Whether you’re a stock market bull or bear, you have investment expenses – and you may be wondering if they’re deductible on your federal income tax return.
Here’s a quick review.
- What are investment expenses? Investment expenses are amounts you pay to produce or collect taxable income, or to manage, conserve, or maintain your investments.
Professional investment advice or financial newspaper subscriptions are examples of deductible items, as is safe deposit box rent when you use the box to store investment papers. You can also claim fees you incur for replacing stock certificates.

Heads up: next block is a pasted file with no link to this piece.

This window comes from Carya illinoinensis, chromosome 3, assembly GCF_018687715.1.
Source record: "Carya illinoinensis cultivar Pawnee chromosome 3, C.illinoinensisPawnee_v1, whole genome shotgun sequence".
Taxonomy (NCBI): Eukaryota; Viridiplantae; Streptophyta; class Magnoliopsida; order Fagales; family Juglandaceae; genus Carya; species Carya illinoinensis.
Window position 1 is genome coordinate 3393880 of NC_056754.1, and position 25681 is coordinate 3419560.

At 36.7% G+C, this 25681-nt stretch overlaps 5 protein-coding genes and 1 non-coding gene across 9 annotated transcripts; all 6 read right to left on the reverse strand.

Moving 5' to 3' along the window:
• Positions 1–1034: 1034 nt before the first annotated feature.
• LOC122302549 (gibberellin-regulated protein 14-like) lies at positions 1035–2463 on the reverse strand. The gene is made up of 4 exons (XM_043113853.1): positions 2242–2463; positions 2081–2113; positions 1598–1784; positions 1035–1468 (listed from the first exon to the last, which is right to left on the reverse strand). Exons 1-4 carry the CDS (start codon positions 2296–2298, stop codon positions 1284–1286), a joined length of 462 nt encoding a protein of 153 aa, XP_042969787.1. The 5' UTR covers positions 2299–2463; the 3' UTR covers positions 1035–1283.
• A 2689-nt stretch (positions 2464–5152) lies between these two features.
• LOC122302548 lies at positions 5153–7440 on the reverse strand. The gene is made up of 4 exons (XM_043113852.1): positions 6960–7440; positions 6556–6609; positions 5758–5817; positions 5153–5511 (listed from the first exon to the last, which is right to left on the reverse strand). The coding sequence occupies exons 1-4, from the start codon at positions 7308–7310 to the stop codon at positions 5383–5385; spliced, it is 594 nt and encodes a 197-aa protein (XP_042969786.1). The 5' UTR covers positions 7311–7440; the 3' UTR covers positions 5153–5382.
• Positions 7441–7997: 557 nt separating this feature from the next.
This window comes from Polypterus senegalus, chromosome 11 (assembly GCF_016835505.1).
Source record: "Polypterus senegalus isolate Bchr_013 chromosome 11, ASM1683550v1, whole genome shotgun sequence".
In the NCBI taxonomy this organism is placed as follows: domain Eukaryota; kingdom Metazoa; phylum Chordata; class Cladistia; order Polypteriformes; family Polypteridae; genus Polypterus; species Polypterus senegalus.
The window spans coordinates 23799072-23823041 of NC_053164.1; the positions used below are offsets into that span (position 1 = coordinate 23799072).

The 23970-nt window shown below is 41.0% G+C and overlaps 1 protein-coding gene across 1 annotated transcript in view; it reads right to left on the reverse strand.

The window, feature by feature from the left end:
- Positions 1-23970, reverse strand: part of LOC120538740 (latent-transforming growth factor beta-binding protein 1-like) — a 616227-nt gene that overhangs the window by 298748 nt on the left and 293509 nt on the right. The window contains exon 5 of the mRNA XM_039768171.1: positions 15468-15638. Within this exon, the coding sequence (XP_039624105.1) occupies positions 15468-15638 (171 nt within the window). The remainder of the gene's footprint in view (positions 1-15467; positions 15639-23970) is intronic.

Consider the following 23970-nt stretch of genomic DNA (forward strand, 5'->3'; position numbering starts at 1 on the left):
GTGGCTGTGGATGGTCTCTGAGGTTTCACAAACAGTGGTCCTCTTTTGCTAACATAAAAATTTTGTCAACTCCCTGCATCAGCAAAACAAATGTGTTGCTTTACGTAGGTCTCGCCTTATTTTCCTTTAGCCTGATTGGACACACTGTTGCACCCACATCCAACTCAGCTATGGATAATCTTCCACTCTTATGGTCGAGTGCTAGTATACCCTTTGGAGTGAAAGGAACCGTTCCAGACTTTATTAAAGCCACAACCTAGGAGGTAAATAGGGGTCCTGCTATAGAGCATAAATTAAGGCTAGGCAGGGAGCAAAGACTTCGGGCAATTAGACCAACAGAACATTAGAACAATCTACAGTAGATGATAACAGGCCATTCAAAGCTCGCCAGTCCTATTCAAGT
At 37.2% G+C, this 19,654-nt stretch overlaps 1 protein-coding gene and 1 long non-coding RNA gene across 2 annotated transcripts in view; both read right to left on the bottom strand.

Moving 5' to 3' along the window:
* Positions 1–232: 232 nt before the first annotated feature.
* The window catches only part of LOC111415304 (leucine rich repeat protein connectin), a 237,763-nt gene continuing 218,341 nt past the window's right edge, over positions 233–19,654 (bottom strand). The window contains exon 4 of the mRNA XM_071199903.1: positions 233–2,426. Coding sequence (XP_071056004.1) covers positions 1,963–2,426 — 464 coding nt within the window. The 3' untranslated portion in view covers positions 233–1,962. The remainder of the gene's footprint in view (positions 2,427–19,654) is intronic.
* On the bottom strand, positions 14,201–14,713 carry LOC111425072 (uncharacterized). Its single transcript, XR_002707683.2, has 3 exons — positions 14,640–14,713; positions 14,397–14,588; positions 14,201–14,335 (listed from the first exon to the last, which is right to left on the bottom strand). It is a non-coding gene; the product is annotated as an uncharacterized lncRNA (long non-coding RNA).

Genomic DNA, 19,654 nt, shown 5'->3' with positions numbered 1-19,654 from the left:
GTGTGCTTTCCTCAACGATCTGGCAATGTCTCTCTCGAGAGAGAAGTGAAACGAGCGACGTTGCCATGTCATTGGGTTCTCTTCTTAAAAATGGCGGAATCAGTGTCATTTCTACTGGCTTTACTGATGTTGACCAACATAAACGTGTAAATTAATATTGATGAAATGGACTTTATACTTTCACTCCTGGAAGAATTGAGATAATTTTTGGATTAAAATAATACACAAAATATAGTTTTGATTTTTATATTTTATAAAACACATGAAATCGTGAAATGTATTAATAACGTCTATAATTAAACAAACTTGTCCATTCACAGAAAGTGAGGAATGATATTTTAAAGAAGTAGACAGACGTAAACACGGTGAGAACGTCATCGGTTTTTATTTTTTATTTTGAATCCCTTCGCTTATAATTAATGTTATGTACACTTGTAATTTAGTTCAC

- How much is deductible? Investment expenses are miscellaneous itemized deductions, meaning your total costs generally have to be greater than 2% of your adjusted gross income before you benefit. Other limits may also apply.
- What isn’t deductible? Some investment costs, such as broker’s commissions for buying and selling stocks, are considered part of your basis and affect your gain or loss when you sell the investment instead of being currently deductible.
Travel and fees you pay to attend seminars, conventions, or other meetings – including stockholder meetings – are not deductible, nor are expenses related to tax-exempt income.
Other rules govern certain costs related to your investments, such as interest paid on money you borrow to buy stocks.
Please give us a call to discuss investment-related expenses. We’ll be happy to help you get the greatest benefit.